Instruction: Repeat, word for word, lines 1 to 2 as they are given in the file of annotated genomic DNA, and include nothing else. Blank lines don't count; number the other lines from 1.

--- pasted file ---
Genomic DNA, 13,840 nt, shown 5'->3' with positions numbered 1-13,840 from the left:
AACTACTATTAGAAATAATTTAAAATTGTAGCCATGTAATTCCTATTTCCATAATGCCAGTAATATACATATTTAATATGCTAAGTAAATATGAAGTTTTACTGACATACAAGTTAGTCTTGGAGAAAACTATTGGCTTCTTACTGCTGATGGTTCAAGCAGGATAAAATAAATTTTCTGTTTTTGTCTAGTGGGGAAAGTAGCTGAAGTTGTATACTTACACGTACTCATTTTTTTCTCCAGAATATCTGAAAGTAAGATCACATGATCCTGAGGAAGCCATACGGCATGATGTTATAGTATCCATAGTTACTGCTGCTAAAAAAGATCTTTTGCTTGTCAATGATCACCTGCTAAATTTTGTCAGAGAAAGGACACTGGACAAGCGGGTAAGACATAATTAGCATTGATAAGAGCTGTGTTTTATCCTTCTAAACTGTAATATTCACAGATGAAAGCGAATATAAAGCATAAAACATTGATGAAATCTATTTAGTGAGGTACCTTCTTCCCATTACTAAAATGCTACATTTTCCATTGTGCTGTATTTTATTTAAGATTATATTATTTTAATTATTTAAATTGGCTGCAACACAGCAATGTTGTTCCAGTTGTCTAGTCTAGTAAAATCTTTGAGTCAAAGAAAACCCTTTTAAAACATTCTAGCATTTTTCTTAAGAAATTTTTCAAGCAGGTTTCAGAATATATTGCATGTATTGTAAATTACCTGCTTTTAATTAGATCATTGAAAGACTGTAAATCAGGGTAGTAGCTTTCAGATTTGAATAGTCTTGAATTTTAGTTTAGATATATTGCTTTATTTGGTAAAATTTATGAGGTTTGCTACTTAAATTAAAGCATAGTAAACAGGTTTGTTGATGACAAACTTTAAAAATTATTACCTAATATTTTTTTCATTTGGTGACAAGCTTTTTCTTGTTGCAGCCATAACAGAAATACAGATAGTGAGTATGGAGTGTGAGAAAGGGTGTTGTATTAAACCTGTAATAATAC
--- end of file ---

Genomic DNA, 13,840 nt, shown 5'->3' with positions numbered 1-13,840 from the left:
AACTACTATTAGAAATAATTTAAAATTGTAGCCATGTAATTCCTATTTCCATAATGCCAGTAATATACATATTTAATATGCTAAGTAAATATGAAGTTTTACTGACATACAAGTTAGTCTTGGAGAAAACTATTGGCTTCTTACTGCTGATGGTTCAAGCAGGATAAAATAAATTTTCTGTTTTTGTCTAGTGGGGAAAGTAGCTGAAGTTGTATACTTACACGTACTCATTTTTTTCTCCAGAATATCTGAAAGTAAGATCACATGATCCTGAGGAAGCCATACGGCATGATGTTATAGTATCCATAGTTACTGCTGCTAAAAAAGATCTTTTGCTTGTCAATGATCACCTGCTAAATTTTGTCAGAGAAAGGACACTGGACAAGCGGGTAAGACATAATTAGCATTGATAAGAGCTGTGTTTTATCCTTCTAAACTGTAATATTCACAGATGAAAGCGAATATAAAGCATAAAACATTGATGAAATCTATTTAGTGAGGTACCTTCTTCCCATTACTAAAATGCTACATTTTCCATTGTGCTGTATTTTATTTAAGATTATATTATTTTAATTATTTAAATTGGCTGCAACACAGCAATGTTGTTCCAGTTGTCTAGTCTAGTAAAATCTTTGAGTCAAAGAAAACCCTTTTAAAACATTCTAGCATTTTTCTTAAGAAATTTTTCAAGCAGGTTTCAGAATATATTGCATGTATTGTAAATTACCTGCTTTTAATTAGATCATTGAAAGACTGTAAATCAGGGTAGTAGCTTTCAGATTTGAATAGTCTTGAATTTTAGTTTAGATATATTGCTTTATTTGGTAAAATTTATGAGGTTTGCTACTTAAATTAAAGCATAGTAAACAGGTTTGTTGATGACAAACTTTAAAAATTATTACCTAATATTTTTTTCATTTGGTGACAAGCTTTTTCTTGTTGCAGCCATAACAGAAATACAGATAGTGAGTATGGAGTGTGAGAAAGGGTGTTGTATTAAACCTGTAATAATAC